The Coaching Effect Blog

The Coaching Effect Blog

    Leadership Lessons from Pop Culture:  The Impact of Role Play

    by Sarah Wirth / July 1, 2019

    Photo by Hattie Kingsley Photography

    Last month we began our series on how leadership is portrayed in popular films and TV shows to see if those tropes work in the real world. For example, do managers who do things like give a motivational speech or a tough assignment really help their teams perform better? Our first blog looked at managers who were rated as good motivators by their teams and found that they led teams that sold nearly half a million more a year than other teams. So yes, the popular movie trope of the motivational manager seems to actually work in the real world.

    In this second part of the series we’re going to look at the impact of managers that do regular role plays with their teams. If you’ve ever done a role play with your team members, you know how much they complain about this activity. Maybe it’s because role plays are often done poorly, like this one from The Office



    Of course most leaders do a role play better than Michael Scott, but do managers who consistently have their team members role play actually lead teams that sell more? According to our research, the answer is yes.

    We asked over 1,000 sales people whether their manager has them do role plays to improve their skills. Then we looked at the sales results of those leaders whose salespeople said their leaders do regular role plays versus leaders that do not. Our data indicates that leaders who do role plays with their salespeople lead teams that sell an average of $772,000 more a year than leaders who don’t do role plays. Simply put, there is definitely a relationship between doing regular role plays and increased sales.

    So how do you ensure that you’re not doing a role play like Michael Scott, but rather one that actually helps your team improve their skills so they can sell more? Here are three quick tips to improve the quality of your role plays:

    Execute the Role Play One-on-One

    Many leaders think of role plays as group exercises done at team meetings, but they can also be done one-on-one with just you and your team member before an important call or meeting. Be sure to actually play out the call with you in the role of the customer or prospect so you can see how your team member responds to questions, handles objections and describes your products or services.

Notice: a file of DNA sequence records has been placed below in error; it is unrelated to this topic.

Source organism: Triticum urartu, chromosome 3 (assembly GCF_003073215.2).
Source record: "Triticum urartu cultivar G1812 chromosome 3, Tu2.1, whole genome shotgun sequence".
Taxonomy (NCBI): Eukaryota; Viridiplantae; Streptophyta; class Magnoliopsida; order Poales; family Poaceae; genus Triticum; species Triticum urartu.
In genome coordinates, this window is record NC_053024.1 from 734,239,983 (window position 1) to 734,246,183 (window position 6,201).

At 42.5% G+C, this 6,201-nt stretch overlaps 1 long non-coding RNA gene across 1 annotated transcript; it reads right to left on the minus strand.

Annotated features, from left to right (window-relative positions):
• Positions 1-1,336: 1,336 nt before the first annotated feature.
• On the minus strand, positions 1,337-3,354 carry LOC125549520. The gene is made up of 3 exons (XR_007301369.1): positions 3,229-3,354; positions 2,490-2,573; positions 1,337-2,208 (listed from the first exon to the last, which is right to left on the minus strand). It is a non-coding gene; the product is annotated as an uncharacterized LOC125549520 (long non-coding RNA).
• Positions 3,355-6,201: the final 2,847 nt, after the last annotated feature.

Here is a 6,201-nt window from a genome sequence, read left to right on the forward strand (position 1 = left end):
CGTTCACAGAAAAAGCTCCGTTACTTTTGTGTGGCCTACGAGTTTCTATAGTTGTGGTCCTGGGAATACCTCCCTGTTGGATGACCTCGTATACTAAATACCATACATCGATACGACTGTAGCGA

Use Peer Coaching for Role Plays

    If you’re going to role play as a team activity, have people partner up to role play rather than having just one person at the front of the room role playing in front of the whole team. This not only uses the time more effectively, but it also simulates a more realistic scenario, as sales people or team members are not typically watched by an audience when trying to sell.

    Debrief the Role Play

    This is the most important step in an effective role play. Make sure you or the two partners talk about how the team member performed during the role play. And make sure the focus of the debrief is on learning, not criticizing. The best way to do this is to ask them questions.

    - What do they feel they did best?

    - What would they do differently next time?

    - What do they want to learn to perform better?

    This helps the team member self-diagnose how they want to improve. By identifying themselves how they want to get better, they are more likely to take action to improve.

    Just like in the movies, you can use role plays to help your team improve their skills. While it may feel a little awkward when they’re participating in them, most team members find a well-done role play to be helpful. This is because role plays help them improve their skills at the point of sale and nothing is more critical to helping them sell more.

    previous post 10 Takeaways from the "Trillion Dollar Coach"
    Next Post 3 Behaviors Leaders Need to Effectively Coach Through Change
    Sarah Wirth

    Sarah Wirth

    Sarah Wirth is the president of Ecsell Institute and has over 20 years of experience in employee assessment, leadership development, sales executive coaching, and customer service. She has presented to executives from across the globe with organizations such as Mercedes Benz, Estee Lauder, Ritz Carlton, Cheesecake Factory and many more.